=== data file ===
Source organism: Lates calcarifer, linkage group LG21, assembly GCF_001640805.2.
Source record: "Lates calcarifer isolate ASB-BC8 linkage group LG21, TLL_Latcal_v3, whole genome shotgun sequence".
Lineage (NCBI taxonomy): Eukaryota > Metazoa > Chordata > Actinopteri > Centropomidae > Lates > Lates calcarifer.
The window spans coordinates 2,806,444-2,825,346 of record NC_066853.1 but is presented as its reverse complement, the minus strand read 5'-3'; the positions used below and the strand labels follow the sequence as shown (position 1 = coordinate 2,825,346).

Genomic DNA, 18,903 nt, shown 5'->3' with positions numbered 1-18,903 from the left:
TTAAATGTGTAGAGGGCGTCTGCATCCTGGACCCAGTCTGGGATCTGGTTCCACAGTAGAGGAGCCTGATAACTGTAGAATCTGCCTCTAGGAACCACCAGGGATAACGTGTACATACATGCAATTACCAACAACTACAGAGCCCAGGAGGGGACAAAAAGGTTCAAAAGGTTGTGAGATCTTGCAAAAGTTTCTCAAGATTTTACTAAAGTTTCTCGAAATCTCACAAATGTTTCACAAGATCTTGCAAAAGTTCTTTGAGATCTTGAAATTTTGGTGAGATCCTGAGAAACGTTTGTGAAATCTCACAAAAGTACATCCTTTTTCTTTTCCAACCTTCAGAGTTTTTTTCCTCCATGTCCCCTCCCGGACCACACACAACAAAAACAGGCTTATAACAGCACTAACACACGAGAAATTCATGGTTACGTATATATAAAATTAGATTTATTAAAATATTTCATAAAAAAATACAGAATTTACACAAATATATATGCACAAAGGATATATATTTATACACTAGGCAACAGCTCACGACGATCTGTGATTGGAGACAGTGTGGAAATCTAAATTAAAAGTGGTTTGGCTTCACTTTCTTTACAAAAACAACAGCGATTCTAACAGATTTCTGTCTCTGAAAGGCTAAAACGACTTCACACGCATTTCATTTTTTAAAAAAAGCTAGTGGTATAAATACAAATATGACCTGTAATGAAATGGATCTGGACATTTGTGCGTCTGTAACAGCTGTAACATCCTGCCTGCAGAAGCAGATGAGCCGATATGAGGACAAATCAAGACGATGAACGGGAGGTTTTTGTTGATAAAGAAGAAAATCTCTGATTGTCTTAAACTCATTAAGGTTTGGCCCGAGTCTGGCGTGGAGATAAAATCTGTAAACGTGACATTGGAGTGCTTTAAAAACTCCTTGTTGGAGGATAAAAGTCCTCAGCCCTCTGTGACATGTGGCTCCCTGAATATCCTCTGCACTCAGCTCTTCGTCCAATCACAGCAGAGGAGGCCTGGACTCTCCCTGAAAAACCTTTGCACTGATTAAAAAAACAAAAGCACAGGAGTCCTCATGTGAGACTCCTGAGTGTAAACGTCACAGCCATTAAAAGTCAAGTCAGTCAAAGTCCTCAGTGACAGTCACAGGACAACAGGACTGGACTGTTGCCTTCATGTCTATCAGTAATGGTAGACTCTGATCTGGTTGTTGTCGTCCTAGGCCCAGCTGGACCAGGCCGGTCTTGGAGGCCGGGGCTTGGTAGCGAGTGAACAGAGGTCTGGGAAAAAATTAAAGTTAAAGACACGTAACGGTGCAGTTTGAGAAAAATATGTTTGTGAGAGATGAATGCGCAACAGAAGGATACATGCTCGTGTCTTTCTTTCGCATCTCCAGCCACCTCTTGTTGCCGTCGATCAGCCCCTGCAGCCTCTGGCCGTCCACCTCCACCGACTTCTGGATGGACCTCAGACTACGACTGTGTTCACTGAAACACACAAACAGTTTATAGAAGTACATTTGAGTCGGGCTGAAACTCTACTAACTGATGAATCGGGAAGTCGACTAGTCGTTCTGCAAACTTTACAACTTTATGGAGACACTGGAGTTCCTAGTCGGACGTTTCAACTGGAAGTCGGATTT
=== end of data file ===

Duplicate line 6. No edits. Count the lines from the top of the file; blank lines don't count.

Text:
TTAAATGTGTAGAGGGCGTCTGCATCCTGGACCCAGTCTGGGATCTGGTTCCACAGTAGAGGAGCCTGATAACTGTAGAATCTGCCTCTAGGAACCACCAGGGATAACGTGTACATACATGCAATTACCAACAACTACAGAGCCCAGGAGGGGACAAAAAGGTTCAAAAGGTTGTGAGATCTTGCAAAAGTTTCTCAAGATTTTACTAAAGTTTCTCGAAATCTCACAAATGTTTCACAAGATCTTGCAAAAGTTCTTTGAGATCTTGAAATTTTGGTGAGATCCTGAGAAACGTTTGTGAAATCTCACAAAAGTACATCCTTTTTCTTTTCCAACCTTCAGAGTTTTTTTCCTCCATGTCCCCTCCCGGACCACACACAACAAAAACAGGCTTATAACAGCACTAACACACGAGAAATTCATGGTTACGTATATATAAAATTAGATTTATTAAAATATTTCATAAAAAAATACAGAATTTACACAAATATATATGCACAAAGGATATATATTTATACACTAGGCAACAGCTCACGACGATCTGTGATTGGAGACAGTGTGGAAATCTAAATTAAAAGTGGTTTGGCTTCACTTTCTTTACAAAAACAACAGCGATTCTAACAGATTTCTGTCTCTGAAAGGCTAAAACGACTTCACACGCATTTCATTTTTTAAAAAAAGCTAGTGGTATAAATACAAATATGACCTGTAATGAAATGGATCTGGACATTTGTGCGTCTGTAACAGCTGTAACATCCTGCCTGCAGAAGCAGATGAGCCGATATGAGGACAAATCAAGACGATGAACGGGAGGTTTTTGTTGATAAAGAAGAAAATCTCTGATTGTCTTAAACTCATTAAGGTTTGGCCCGAGTCTGGCGTGGAGATAAAATCTGTAAACGTGACATTGGAGTGCTTTAAAAACTCCTTGTTGGAGGATAAAAGTCCTCAGCCCTCTGTGACATGTGGCTCCCTGAATATCCTCTGCACTCAGCTCTTCGTCCAATCACAGCAGAGGAGGCCTGGACTCTCCCTGAAAAACCTTTGCACTGATTAAAAAAACAAAAGCACAGGAGTCCTCATGTGAGACTCCTGAGTGTAAACGTCACAGCCATTAAAAGTCAAGTCAGTCAAAGTCCTCAGTGACAGTCACAGGACAACAGGACTGGACTGTTGCCTTCATGTCTATCAGTAATGGTAGACTCTGATCTGGTTGTTGTCGTCCTAGGCCCAGCTGGACCAGGCCGGTCTTGGAGGCCGGGGCTTGGTAGCGAGTGAACAGAGGTCTGGGAAAAAATTAAAGTTAAAGACACGTAACGGTGCAGTTTGAGAAAAATATGTTTGTGAGAGATGAATGCGCAACAGAAGGATACATGCTCGTGTCTTTCTTTCGCATCTCCAGCCACCTCTTGTTGCCGTCGATCAGCCCCTGCAGCCTCTGGCCGTCCACCTCCACCGACTTCTGGATGGACCTCAGACTACGACTGTGTTCACTGAAACACACAAACAGTTTATAGAAGTACATTTGAGTCGGGCTGAAACTCTACTAACTGATGAATCGGGAAGTCGACTAGTCGTTCTGCAAACTTTACAACTTTATGGAGACACTGGAGTTCCTAGTCGGACGTTTCAACTGGAAGTCGGATTT